Reviewed: 13-12-14

What an excellent find! An uneventful story about an unambitious man - but a character with so much depth that you just have to keep listening to learn how his life unfolds. Wonderfully narrated by Robin Field - his monotone style wouldn't work for some books, but for this it was spot on!

I rarely keep books on my i-phone for a second listen - but Stoner is on there and I anticipate returning to it many times. Recommended!

1 of 1 people found this review helpful

  • Disgrace

  • Department Q, Book 2
  • By: Jussi Adler-Olsen
  • Narrated by: Steven Pacey
  • Length: 14 hrs and 12 mins
  • Unabridged
  • Overall
    4.5 out of 5 stars 1,323
  • Performance
    4.5 out of 5 stars 1,171
  • Story
    4.5 out of 5 stars 1,173

Kimmie’s home is on the streets of Copenhagen. To live she must steal. She has learned to avoid the police and never to stay in one place for long. But now others are trying to find her. And they won’t rest until she has stopped moving - for good. Detective Carl of Department Q, the cold cases division, has received a file concerning the brutal murder of a brother and sister 20 years earlier. A group of boarding school students were the suspects at the time - until one of their numbers confessed and was convicted.

  • 5 out of 5 stars
  • Completely hooked!

  • By Hilary on 21-10-12

Excellent trilogy - loved this!

Overall
5 out of 5 stars
Performance
5 out of 5 stars
Story
5 out of 5 stars

Reviewed: 07-01-14

I stumbled upon the Jussi Adler-Olsen books via one of the audible sales - it was a bargain, so I thought it was worth a try. And what a good decision that was!

Disgrace is the second book of the series - although they stand alone if you decide to read them out of order. The main characters from Department Q are well developed - portrayed with an element of humour which worked well. And the plot really keeps you on the edge of your seat.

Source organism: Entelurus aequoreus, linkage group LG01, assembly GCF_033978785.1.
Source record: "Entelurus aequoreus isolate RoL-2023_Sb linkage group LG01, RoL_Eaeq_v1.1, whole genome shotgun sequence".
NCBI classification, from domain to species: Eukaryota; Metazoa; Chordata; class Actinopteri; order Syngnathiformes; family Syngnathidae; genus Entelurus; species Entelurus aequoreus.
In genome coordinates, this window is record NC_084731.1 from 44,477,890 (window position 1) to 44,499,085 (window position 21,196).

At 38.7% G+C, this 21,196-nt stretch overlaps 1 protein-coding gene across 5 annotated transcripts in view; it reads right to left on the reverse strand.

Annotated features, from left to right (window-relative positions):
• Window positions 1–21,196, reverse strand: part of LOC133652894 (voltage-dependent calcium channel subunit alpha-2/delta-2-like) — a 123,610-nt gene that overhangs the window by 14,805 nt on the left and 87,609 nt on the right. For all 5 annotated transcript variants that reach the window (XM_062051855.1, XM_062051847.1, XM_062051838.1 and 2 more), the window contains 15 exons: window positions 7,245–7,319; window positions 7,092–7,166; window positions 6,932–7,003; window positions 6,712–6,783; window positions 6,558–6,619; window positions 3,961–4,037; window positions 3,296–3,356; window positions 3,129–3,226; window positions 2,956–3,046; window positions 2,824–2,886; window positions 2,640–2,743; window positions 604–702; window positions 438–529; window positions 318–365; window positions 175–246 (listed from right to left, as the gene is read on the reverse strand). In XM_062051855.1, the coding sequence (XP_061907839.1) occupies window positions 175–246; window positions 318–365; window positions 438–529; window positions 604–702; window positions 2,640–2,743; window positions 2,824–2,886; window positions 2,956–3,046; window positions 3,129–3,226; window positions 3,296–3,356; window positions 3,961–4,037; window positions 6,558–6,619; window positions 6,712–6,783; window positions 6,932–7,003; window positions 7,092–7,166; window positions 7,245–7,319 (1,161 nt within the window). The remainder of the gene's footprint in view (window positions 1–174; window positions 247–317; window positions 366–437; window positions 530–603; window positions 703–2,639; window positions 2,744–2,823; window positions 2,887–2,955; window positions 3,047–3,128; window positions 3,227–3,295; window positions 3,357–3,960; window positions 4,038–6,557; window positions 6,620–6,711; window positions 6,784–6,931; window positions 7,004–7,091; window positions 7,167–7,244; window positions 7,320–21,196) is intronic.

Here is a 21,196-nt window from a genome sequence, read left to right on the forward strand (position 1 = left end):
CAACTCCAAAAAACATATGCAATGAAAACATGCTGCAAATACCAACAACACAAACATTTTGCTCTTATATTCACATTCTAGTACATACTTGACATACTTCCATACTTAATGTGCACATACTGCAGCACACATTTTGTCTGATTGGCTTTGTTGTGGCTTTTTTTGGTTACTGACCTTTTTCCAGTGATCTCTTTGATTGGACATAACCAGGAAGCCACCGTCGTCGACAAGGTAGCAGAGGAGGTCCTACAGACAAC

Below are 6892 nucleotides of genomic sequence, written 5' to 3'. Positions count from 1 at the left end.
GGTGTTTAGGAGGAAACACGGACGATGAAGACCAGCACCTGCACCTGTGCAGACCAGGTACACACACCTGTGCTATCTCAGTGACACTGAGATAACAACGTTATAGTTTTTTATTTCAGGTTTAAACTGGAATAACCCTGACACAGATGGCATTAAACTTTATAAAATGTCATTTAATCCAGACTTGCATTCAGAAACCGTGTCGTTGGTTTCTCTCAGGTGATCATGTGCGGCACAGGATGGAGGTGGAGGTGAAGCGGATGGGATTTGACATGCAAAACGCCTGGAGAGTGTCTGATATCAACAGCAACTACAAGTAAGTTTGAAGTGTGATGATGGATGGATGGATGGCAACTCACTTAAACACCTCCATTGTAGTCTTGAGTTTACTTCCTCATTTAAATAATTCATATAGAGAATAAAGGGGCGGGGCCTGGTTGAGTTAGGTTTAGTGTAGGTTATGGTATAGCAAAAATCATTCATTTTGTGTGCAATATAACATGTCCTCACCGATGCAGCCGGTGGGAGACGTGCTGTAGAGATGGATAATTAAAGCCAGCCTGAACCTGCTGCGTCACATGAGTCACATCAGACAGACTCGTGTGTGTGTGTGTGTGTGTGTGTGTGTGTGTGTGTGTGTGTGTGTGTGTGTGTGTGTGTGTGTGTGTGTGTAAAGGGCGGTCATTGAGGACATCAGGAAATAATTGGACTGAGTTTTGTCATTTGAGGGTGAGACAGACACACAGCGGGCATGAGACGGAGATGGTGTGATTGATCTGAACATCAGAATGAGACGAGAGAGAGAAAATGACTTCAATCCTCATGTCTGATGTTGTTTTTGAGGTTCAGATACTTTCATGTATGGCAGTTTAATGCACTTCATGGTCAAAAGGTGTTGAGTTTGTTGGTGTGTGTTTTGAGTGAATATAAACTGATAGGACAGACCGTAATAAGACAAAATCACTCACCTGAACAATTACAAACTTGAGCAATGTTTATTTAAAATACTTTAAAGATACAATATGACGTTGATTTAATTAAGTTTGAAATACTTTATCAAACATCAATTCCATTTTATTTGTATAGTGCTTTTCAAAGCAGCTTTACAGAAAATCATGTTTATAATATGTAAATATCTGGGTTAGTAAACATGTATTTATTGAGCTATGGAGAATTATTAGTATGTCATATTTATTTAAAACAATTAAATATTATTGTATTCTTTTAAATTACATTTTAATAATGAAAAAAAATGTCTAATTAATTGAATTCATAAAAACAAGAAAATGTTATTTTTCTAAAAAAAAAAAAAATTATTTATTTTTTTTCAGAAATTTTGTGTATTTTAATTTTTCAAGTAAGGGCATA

Highly recommended!

2 of 2 people found this review helpful

  • No Such Thing as Society

  • A History of Britain in the 1980s
  • By: Andy McSmith
  • Narrated by: David Holt
  • Length: 15 hrs and 23 mins
  • Unabridged
  • Overall
    4.5 out of 5 stars 247
  • Performance
    4.5 out of 5 stars 152
  • Story
    4.5 out of 5 stars 152

The 1980s was the revolutionary decade of the 20th century. From the Falklands war and the miners' strike to Bobby Sands and the Guildford Four, from Diana and the New Romantics to Live Aid and the 'big bang', from the Rubik's cube to the ZX Spectrum, McSmith's brilliant narrative account uncovers the truth behind the decade that changed Britain forever - politically, economically and culturally.

  • 5 out of 5 stars
  • So close and yet so far

  • By Emma on 08-09-11

OK, but felt a bit lightweight at times

Overall
3 out of 5 stars
Performance
3 out of 5 stars
Story
4 out of 5 stars

Reviewed: 07-01-14

I'm a big fan of the Dominic Sandbrook books, which bring to life the social history of the 1970s. So I thought I'd progress on to the 1980s with Andy McSmith's book.

Whilst "No Such Thing As Society" is an interesting listen, I think I've been spoiled by the detail of the Sandbrook books. "No Such Thing As Society" felt a bit trivial and lightweight in comparison.

Of course, some would argue that was exactly the thing which characterised the 1980's!

6 of 7 people found this review helpful

  • State of Emergency

  • The Way We Were: Britain, 1970-1974
  • By: Dominic Sandbrook
  • Narrated by: David Thorpe
  • Length: 32 hrs and 6 mins
  • Unabridged
  • Overall
    4.5 out of 5 stars 152
  • Performance
    5 out of 5 stars 131
  • Story
    4.5 out of 5 stars 131